For years, Washingtonians have been able to count on seeing concerts for much of the summer at the Carter Barron Amphitheatre, which opened in 1950, and the Fort Dupont Park stage, which opened in 1972. In the 1960s, in the post-riot era, the "concerts in the park" series took on much importance as a way to [...]
Author Archive for Steve Kiviat
Kenyan Musicians Back at Smithsonian Folklife Festival After One-Day Strike Against Their Government
After refusing to play for eight hours yesterday at the Smithsonian Folklife Festival on the National Mall, Kenyan musicians are back today with music scheduled through 8 p.m. The musicians claimed yesterday that they were not being paid as had been promised by the Kenyan government.
The musicians agree to perform again "after a series of conversations between [...]
It's a busy week for D.C. punk nostalgia. Tomorrow night at the Black Cat Backstage, Punk the Capital’s D.C.-based directors James Schneider and Paul Bishow will screen rare D.C. punk footage and clips from their work in progress to raise funds for the rest of the film's post-production work. And on Wednesday, at the DC Music [...]
Seventy-five years ago, on April 9th, 1939 (Easter Sunday), African-American opera and gospel singer Marian Anderson performed at the Lincoln Memorial after being barred by the Daughters of the American Revolution from singing at Constitution Hall because of her race. Anderson ended up being heard by 75,000 in-person listeners and millions of others on the [...]
Brazilian Luísa Maita’s alluring, samba-rooted vocals may conjure up for most Americans images of Rio beaches, but Maita, who performs at Artisphere Saturday, is a city girl who has spent more time on the streets of her hometown of São Paulo, Brazil. This daughter of a parking lot owner/musician father and a record producer mother [...]
Tonight, Malian desert band Imarhan Timbuktu performs at Bossa and on Saturday Tinariwen, the well-known Saharan desert combo, plays Sixth & I Historic Synagogue. While the appearance of guitar-toting Tuareg musicians with long, flowing robes and oft-covered faces isn't quite a novelty in D.C. anymore, thanks to a number of such groups touring here in recent [...]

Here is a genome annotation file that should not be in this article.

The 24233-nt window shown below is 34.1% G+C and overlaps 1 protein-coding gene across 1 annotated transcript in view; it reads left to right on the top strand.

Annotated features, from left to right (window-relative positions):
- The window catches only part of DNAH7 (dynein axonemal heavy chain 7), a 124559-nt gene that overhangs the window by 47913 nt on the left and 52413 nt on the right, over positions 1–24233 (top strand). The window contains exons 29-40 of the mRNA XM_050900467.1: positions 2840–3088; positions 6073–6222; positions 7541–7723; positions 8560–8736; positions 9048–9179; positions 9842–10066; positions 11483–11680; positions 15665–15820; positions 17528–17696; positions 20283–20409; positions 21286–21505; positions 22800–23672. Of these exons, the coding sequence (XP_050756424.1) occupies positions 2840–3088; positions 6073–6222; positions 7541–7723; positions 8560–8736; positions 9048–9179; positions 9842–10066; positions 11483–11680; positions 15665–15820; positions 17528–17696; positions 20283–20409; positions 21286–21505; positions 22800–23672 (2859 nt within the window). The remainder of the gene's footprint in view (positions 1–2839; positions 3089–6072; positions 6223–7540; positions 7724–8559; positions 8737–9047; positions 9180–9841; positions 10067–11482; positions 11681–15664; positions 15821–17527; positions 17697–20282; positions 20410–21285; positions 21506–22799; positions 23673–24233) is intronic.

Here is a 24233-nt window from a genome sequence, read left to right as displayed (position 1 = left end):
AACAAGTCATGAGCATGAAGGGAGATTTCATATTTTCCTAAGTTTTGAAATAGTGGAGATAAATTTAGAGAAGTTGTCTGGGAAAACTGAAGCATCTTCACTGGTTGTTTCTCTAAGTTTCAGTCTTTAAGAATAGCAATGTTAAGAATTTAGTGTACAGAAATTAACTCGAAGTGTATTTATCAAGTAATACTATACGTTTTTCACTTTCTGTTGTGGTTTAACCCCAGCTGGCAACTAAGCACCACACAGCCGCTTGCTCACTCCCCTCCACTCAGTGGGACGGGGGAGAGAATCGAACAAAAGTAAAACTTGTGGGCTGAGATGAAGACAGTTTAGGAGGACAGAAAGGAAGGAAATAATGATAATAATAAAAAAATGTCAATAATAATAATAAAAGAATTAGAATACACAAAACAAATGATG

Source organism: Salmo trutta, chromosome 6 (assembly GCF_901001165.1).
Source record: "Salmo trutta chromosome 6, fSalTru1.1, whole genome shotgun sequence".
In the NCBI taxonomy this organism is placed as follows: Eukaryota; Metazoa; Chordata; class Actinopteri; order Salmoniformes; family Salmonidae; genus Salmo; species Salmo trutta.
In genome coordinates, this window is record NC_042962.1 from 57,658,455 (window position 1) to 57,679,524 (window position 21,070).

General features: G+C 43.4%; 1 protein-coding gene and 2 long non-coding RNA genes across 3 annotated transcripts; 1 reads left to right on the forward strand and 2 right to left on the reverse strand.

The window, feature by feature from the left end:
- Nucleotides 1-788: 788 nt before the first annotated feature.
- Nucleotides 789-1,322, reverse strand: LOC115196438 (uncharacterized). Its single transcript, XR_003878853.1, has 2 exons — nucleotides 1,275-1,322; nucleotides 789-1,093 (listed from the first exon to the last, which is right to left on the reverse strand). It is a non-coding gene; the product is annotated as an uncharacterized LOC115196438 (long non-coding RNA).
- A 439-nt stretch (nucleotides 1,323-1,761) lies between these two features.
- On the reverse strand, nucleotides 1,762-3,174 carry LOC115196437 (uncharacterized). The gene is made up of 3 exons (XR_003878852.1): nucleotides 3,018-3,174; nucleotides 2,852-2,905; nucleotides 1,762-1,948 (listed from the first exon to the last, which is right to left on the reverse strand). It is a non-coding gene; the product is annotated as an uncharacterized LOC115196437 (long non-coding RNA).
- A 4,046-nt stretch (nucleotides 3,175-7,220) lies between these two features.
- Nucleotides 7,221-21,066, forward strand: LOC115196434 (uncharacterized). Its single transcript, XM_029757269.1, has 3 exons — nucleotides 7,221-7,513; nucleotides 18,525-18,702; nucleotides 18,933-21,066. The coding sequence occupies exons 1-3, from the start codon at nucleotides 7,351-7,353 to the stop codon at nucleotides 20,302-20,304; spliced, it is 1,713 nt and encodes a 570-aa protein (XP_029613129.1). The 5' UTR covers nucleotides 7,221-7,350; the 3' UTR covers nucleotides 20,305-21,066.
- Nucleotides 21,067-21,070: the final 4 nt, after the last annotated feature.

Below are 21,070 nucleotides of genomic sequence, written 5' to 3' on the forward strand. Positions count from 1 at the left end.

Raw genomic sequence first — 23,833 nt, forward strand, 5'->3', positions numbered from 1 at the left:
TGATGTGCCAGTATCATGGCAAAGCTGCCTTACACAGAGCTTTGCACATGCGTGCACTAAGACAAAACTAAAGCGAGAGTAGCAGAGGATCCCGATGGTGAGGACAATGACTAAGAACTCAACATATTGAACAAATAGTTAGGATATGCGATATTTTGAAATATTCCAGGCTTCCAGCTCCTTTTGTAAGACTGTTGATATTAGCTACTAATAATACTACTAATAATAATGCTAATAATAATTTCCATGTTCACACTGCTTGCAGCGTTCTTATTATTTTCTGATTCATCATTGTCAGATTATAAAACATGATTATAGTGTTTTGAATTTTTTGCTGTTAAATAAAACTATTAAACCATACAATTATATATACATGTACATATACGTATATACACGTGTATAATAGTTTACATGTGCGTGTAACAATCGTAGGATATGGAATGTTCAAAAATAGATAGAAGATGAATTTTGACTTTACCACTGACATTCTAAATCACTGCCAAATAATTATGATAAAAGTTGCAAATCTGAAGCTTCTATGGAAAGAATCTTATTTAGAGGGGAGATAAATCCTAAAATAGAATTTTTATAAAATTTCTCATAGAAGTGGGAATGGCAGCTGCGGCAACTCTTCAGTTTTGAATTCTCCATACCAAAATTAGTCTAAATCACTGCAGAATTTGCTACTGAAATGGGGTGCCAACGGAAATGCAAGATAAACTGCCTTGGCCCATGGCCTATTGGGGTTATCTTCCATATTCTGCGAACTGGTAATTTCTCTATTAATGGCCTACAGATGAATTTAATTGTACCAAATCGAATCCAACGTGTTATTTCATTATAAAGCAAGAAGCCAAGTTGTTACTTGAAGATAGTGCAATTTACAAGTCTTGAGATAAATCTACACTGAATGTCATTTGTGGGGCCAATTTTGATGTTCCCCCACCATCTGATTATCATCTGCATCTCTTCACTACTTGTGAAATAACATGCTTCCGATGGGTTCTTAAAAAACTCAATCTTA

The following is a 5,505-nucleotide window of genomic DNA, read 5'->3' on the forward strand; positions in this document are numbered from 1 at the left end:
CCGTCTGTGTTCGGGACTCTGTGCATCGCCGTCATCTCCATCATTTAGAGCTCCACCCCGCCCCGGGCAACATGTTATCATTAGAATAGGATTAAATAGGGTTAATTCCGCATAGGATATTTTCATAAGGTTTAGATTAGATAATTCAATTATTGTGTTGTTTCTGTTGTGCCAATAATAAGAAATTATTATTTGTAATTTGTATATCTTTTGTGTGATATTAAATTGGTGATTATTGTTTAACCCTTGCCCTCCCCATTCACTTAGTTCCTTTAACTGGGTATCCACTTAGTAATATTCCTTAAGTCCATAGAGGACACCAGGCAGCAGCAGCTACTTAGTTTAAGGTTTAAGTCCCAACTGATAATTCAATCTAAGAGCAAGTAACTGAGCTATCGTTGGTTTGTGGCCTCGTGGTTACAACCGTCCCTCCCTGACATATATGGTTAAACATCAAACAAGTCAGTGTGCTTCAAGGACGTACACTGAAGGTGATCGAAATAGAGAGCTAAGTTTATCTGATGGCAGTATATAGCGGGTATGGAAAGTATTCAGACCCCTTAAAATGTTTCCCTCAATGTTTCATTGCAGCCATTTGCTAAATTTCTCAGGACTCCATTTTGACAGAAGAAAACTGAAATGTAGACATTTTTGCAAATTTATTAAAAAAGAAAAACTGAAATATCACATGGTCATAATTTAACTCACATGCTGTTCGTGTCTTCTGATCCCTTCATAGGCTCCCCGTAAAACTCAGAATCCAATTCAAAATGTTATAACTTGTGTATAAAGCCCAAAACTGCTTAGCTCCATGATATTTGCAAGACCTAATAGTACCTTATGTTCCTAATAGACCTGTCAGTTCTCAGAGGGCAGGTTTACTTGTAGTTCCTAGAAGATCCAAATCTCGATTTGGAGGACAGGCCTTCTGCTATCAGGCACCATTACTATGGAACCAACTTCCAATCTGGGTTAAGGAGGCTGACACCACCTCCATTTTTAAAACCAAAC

On Sunday night at Temple Emanuel in Kensington, Cantigas, which bills itself as "Washington's premier Latino chorus,” will present “Connecting Hearts and Minds: Music From the Jewish, Latin American, And Arabic Traditions.” Cantigas (also known as Coral Cantigas) will be joined by Intercultural Journeys, a Philadelphia instrumental ensemble. So who are Cantigas and how will [...]
Paul Hawkins, a D.C.-born percussionist, bandleader, and dancer who was for decades a mainstay of Washington's Latin jazz scene, died on Feb. 9 of congestive heart failure in Myrtle Beach, S.C. He was 79.
A life-long D.C. resident, Hawkins was involved in the D.C. music scene from the 1950s—when he was winning dance contests at Turner’s [...]
From February 1994 to August 1996, D.C.'s poetry and spoken-word scene had a home at It's Your Mug Café. Located at 2601 P St. NW in Georgetown, the former café—now an antique store—hosted a weekly Tuesday night open mic that drew some of the best and brightest in the poetry community. Tonight, seven wordslingers and two [...]
The 19th annual Library of Congress jazz film series (aka Jazz Film Fridays) includes such notable moments as: a young Warren Beatty as a comic on the run from the mob with Stan Getz’s sax acting as his alter ego; documentary footage of the late trumpeter/composer/ conductor Lawrence “Butch” Morris; free jazz filmed in D.C.; [...]